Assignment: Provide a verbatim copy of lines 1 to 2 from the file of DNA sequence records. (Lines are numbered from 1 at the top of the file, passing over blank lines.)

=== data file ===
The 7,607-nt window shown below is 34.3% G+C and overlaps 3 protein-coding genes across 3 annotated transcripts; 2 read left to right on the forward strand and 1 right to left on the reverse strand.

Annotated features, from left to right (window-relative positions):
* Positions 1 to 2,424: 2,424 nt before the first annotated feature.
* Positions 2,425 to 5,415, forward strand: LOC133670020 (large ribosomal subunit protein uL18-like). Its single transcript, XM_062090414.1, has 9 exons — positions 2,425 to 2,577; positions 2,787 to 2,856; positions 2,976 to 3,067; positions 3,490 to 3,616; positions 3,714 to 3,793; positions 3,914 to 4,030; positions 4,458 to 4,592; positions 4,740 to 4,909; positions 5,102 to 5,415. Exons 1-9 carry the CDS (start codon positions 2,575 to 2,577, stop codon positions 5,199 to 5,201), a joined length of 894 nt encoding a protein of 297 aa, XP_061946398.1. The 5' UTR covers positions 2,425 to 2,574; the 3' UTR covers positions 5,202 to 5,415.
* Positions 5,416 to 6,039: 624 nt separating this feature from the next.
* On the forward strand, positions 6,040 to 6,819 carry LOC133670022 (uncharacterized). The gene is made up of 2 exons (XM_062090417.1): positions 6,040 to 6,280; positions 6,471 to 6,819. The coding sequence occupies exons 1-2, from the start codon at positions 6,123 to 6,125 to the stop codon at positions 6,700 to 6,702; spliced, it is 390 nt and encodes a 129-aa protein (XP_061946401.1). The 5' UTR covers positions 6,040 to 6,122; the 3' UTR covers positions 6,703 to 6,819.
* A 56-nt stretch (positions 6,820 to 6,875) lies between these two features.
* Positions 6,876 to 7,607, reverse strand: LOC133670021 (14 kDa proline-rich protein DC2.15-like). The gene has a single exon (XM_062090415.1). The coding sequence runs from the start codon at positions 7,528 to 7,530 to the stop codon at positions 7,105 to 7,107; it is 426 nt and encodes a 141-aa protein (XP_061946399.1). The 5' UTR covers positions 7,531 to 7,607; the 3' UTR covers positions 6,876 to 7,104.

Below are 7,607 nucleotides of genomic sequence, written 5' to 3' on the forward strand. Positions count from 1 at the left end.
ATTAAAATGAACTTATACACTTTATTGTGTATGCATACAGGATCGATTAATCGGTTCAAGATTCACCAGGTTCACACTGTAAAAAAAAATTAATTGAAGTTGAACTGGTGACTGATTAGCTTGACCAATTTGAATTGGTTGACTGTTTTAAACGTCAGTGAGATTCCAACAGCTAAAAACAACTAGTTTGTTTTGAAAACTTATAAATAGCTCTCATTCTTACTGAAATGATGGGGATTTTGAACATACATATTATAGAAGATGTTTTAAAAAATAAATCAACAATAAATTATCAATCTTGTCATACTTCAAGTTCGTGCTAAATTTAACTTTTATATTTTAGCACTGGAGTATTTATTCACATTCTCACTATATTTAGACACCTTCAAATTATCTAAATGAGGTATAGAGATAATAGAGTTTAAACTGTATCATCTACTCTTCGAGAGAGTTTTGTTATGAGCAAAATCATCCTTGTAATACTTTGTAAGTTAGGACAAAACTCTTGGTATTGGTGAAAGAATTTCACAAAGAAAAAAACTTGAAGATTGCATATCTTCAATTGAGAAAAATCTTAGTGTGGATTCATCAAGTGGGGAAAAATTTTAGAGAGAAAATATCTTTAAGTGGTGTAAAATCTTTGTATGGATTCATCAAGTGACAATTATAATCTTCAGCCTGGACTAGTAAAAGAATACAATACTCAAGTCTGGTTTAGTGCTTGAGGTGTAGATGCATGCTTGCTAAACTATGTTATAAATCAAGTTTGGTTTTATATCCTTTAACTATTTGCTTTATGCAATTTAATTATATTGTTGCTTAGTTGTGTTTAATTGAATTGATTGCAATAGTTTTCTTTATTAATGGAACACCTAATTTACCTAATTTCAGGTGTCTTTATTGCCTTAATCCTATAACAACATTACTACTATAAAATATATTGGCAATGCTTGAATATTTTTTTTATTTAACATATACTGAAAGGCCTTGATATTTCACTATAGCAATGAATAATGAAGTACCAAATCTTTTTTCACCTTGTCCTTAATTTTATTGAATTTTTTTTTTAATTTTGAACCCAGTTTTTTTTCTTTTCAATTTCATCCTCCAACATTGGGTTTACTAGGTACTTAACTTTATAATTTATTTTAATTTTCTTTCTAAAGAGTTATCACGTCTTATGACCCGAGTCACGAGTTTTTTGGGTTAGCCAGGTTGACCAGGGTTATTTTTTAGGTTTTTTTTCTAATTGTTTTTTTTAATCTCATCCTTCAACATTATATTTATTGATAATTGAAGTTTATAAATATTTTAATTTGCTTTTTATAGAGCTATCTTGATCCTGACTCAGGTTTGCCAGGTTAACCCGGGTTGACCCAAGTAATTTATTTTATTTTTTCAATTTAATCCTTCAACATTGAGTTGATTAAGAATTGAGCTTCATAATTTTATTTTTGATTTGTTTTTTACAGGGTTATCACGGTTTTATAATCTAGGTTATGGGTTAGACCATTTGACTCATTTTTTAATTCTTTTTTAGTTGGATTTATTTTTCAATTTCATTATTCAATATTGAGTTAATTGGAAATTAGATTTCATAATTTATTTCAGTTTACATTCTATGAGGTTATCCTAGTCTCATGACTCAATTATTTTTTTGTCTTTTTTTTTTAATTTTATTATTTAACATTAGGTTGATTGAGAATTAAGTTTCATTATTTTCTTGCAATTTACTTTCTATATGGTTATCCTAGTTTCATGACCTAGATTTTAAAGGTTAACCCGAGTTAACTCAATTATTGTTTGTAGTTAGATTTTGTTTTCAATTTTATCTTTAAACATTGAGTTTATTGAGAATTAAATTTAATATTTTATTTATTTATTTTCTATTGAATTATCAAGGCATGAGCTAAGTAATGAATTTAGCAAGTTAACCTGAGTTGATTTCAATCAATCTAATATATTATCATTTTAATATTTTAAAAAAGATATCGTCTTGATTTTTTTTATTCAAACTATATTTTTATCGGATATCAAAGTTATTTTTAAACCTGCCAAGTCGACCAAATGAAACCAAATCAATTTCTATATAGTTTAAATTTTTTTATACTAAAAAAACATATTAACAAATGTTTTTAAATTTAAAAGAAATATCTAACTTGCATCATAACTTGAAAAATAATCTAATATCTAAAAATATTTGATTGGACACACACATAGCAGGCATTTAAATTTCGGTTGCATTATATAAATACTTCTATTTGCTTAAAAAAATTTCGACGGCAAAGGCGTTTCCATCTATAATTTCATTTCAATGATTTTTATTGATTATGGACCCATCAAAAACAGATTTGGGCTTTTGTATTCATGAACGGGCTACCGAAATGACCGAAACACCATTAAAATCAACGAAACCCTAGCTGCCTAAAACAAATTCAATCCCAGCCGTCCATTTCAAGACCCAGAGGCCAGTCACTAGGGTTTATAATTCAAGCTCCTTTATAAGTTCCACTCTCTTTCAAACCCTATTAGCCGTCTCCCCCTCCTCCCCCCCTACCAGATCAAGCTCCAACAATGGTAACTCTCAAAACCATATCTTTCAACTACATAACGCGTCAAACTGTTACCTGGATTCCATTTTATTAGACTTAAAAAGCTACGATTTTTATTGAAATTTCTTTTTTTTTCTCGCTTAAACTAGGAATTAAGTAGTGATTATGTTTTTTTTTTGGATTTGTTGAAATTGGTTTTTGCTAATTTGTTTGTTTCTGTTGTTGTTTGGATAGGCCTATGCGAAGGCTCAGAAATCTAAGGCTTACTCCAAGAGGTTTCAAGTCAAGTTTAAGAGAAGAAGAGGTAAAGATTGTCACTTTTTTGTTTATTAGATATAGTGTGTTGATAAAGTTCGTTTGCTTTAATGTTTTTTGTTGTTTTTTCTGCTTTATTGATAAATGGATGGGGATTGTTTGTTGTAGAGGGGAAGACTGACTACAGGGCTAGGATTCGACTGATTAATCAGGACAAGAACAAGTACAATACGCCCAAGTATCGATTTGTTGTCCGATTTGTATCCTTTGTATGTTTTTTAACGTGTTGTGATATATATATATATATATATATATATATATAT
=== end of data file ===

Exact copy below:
The 7,607-nt window shown below is 34.3% G+C and overlaps 3 protein-coding genes across 3 annotated transcripts; 2 read left to right on the forward strand and 1 right to left on the reverse strand.

Annotated features, from left to right (window-relative positions):